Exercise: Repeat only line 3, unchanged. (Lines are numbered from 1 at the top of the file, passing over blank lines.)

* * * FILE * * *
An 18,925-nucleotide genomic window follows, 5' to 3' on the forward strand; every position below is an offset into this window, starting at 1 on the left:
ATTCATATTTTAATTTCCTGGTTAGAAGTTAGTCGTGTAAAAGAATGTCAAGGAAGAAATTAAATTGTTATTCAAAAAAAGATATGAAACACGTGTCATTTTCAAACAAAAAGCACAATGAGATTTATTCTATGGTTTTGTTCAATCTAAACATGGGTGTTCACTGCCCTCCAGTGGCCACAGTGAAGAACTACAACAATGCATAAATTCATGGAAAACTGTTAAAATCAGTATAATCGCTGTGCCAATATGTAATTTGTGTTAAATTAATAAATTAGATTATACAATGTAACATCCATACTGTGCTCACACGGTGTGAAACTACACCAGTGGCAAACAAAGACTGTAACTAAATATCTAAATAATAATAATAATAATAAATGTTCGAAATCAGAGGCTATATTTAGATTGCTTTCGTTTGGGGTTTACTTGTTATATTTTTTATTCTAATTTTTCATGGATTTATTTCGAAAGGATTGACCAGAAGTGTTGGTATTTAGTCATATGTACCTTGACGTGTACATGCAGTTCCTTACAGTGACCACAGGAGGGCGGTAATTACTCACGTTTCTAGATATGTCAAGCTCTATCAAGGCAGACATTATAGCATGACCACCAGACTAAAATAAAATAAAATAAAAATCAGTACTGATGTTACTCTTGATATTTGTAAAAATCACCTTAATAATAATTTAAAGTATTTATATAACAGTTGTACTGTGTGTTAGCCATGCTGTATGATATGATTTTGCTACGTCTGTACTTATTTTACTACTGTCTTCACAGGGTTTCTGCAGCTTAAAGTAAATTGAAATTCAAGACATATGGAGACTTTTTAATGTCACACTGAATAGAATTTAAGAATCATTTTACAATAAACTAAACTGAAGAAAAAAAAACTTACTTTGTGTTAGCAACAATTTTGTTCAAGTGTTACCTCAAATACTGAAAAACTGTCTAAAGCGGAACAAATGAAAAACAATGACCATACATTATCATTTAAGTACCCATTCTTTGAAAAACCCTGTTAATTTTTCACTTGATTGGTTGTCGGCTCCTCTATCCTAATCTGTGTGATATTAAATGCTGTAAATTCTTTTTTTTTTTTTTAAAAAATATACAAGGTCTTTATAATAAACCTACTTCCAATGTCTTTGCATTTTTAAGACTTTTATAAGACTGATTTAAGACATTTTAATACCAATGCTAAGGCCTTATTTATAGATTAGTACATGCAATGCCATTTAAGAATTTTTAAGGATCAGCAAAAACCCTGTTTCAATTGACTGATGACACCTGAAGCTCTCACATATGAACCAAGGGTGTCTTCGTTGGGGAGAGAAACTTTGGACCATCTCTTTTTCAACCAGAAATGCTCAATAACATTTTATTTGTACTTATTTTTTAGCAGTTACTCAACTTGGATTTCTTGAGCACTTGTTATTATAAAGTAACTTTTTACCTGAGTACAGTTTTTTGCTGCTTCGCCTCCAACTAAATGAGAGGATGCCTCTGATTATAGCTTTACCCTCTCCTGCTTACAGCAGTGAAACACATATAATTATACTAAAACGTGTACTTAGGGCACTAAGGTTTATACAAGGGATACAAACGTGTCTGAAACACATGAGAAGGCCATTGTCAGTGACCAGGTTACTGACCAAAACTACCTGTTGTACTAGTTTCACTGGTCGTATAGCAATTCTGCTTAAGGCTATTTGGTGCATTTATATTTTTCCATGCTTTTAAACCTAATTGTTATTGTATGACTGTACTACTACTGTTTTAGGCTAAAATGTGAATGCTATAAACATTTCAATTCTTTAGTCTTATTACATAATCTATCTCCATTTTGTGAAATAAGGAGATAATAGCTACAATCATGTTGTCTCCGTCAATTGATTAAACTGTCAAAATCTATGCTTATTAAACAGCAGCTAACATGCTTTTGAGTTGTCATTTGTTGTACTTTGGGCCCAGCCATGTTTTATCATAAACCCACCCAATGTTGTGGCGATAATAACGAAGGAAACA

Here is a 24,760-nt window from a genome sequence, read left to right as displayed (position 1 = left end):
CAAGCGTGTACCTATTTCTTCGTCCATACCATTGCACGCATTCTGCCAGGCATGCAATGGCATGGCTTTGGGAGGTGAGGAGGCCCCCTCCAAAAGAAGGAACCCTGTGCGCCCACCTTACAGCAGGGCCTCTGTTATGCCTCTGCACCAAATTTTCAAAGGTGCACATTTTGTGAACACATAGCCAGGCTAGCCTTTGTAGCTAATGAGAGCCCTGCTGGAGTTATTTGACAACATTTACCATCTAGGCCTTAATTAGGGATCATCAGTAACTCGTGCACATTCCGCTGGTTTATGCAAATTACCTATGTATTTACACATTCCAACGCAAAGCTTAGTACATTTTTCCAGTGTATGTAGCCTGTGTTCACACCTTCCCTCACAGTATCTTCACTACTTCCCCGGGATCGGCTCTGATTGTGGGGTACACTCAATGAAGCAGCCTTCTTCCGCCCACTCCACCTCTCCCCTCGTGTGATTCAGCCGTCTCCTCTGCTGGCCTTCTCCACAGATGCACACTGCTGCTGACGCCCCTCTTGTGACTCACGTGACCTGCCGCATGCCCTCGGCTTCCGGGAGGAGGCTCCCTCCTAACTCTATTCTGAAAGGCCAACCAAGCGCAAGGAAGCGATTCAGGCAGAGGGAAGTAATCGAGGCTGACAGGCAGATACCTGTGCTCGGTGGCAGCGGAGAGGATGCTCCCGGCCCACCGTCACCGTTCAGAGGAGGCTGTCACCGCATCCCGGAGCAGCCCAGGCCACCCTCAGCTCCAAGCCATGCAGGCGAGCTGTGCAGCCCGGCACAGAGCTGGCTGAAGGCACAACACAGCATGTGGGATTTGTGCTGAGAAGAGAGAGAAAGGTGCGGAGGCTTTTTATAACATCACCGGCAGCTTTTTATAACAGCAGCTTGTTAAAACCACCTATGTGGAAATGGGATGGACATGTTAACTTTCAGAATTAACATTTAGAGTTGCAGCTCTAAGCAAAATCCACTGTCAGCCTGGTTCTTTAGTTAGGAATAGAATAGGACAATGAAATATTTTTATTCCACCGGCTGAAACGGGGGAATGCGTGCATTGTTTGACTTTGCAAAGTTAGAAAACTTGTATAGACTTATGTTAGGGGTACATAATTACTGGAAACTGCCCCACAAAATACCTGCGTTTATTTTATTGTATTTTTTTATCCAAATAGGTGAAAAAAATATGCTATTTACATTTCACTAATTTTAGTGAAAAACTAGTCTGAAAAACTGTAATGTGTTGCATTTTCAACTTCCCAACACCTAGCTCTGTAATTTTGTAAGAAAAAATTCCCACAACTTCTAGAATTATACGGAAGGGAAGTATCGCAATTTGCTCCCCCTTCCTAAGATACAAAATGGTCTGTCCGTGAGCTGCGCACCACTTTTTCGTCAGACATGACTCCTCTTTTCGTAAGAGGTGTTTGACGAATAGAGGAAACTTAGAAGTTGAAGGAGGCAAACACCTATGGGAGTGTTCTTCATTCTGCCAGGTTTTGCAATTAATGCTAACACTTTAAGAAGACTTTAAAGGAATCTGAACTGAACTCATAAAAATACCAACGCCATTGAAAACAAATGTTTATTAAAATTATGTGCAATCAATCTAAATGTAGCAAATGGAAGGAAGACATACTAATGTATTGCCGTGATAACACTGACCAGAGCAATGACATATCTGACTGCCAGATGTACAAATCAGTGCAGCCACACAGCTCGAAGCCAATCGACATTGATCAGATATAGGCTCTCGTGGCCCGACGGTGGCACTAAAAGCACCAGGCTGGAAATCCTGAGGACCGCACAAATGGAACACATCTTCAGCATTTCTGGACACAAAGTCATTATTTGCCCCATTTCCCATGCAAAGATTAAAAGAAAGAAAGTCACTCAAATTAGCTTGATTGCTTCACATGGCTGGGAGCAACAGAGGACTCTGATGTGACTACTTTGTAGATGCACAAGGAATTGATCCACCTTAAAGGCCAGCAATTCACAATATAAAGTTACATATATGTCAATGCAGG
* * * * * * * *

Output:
Here is a 24,760-nt window from a genome sequence, read left to right as displayed (position 1 = left end):